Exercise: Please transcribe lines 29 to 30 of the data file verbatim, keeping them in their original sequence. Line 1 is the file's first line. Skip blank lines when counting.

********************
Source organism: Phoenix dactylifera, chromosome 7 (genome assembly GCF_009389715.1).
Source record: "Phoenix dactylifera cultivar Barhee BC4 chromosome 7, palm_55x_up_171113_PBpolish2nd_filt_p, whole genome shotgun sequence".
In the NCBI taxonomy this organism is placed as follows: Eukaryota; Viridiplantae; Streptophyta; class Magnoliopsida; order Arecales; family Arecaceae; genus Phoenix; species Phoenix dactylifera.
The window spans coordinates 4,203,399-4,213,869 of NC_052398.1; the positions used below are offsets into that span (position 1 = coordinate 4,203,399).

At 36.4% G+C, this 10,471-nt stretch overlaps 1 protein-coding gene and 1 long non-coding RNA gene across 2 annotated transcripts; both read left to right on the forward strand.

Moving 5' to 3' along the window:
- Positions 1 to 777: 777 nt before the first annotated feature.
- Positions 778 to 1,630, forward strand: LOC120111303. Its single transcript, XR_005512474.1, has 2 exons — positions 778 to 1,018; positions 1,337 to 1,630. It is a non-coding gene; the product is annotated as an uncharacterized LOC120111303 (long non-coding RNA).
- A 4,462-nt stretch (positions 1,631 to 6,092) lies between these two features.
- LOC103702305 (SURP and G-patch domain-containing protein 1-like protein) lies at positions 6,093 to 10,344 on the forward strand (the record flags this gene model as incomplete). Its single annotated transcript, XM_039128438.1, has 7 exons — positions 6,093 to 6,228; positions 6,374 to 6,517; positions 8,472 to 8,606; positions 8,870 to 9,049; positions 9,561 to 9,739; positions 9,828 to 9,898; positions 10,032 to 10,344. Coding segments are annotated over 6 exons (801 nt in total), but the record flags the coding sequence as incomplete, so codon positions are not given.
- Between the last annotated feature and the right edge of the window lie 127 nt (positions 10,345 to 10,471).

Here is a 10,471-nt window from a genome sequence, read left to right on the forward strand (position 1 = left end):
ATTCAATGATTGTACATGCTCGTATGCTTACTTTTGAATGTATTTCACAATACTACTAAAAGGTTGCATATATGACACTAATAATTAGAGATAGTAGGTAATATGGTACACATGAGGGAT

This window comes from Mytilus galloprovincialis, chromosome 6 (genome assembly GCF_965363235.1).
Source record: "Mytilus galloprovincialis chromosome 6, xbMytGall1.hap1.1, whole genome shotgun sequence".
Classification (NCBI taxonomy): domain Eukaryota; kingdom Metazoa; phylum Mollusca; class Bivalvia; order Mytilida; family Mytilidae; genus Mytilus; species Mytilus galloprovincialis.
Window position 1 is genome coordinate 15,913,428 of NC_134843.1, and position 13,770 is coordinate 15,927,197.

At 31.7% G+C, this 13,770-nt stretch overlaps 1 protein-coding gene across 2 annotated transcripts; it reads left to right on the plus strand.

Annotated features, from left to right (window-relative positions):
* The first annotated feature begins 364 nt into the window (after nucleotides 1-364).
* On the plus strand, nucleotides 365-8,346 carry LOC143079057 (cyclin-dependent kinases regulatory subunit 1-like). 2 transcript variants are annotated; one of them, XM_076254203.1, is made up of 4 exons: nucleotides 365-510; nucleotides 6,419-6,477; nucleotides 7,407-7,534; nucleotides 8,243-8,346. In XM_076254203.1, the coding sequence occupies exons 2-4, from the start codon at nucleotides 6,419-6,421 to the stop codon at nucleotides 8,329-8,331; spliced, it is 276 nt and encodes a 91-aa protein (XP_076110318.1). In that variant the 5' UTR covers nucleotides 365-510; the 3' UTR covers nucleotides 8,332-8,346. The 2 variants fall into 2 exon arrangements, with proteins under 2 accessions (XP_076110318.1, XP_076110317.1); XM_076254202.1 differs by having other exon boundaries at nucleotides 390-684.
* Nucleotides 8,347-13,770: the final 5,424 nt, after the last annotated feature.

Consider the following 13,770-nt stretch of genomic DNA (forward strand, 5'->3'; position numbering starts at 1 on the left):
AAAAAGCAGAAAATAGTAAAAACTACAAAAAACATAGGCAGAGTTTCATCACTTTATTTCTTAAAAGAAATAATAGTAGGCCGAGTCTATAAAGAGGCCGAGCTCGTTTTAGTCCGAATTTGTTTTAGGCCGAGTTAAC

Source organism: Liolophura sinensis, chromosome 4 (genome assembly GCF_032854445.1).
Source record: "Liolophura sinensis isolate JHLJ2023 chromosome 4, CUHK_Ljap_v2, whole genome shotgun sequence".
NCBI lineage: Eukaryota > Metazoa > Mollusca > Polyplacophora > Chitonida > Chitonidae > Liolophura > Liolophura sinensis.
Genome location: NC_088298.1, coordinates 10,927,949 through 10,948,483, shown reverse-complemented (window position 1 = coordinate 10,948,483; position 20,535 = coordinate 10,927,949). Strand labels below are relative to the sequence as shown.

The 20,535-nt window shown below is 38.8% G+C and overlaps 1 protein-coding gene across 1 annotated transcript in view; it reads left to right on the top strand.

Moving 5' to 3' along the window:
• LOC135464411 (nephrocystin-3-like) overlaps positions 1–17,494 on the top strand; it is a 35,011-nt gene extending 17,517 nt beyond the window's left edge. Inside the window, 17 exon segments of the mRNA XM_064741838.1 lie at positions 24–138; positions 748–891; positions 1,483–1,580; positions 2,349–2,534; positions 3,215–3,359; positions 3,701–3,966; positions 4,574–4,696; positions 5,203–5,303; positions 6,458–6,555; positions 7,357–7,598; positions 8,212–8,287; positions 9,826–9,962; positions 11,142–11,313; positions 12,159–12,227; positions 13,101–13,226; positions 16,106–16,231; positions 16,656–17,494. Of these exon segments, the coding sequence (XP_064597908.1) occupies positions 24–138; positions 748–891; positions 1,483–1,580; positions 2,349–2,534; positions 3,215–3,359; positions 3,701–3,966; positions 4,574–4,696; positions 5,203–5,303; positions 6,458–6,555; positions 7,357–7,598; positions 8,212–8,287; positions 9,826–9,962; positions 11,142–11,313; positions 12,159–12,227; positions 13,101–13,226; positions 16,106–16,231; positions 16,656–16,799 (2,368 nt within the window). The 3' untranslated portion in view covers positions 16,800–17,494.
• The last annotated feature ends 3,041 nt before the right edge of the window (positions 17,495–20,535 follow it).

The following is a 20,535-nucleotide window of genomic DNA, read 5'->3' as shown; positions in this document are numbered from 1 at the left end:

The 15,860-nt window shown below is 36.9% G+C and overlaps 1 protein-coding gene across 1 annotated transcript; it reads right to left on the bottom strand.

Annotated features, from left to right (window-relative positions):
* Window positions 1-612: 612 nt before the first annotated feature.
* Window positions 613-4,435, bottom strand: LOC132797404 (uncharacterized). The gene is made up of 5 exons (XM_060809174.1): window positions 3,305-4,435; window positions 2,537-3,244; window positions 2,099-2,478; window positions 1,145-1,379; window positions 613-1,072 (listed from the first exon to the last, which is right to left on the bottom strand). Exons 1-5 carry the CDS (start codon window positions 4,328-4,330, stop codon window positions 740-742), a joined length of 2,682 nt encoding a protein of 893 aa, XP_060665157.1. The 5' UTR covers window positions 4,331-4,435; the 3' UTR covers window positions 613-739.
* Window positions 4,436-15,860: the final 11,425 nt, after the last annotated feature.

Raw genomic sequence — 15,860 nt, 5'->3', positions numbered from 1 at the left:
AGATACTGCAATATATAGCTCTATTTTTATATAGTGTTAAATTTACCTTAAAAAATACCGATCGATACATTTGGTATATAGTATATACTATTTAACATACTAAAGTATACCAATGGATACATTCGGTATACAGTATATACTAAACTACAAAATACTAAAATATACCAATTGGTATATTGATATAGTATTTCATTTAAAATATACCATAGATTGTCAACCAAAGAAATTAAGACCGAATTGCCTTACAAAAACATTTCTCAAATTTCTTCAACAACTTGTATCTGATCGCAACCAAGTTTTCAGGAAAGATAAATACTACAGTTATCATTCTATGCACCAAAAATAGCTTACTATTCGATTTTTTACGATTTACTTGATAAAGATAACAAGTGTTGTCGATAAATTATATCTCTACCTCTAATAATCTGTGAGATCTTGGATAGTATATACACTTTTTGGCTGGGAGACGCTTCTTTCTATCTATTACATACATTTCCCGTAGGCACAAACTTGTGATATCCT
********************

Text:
The 20,535-nt window shown below is 38.8% G+C and overlaps 1 protein-coding gene across 1 annotated transcript in view; it reads left to right on the top strand.

Moving 5' to 3' along the window: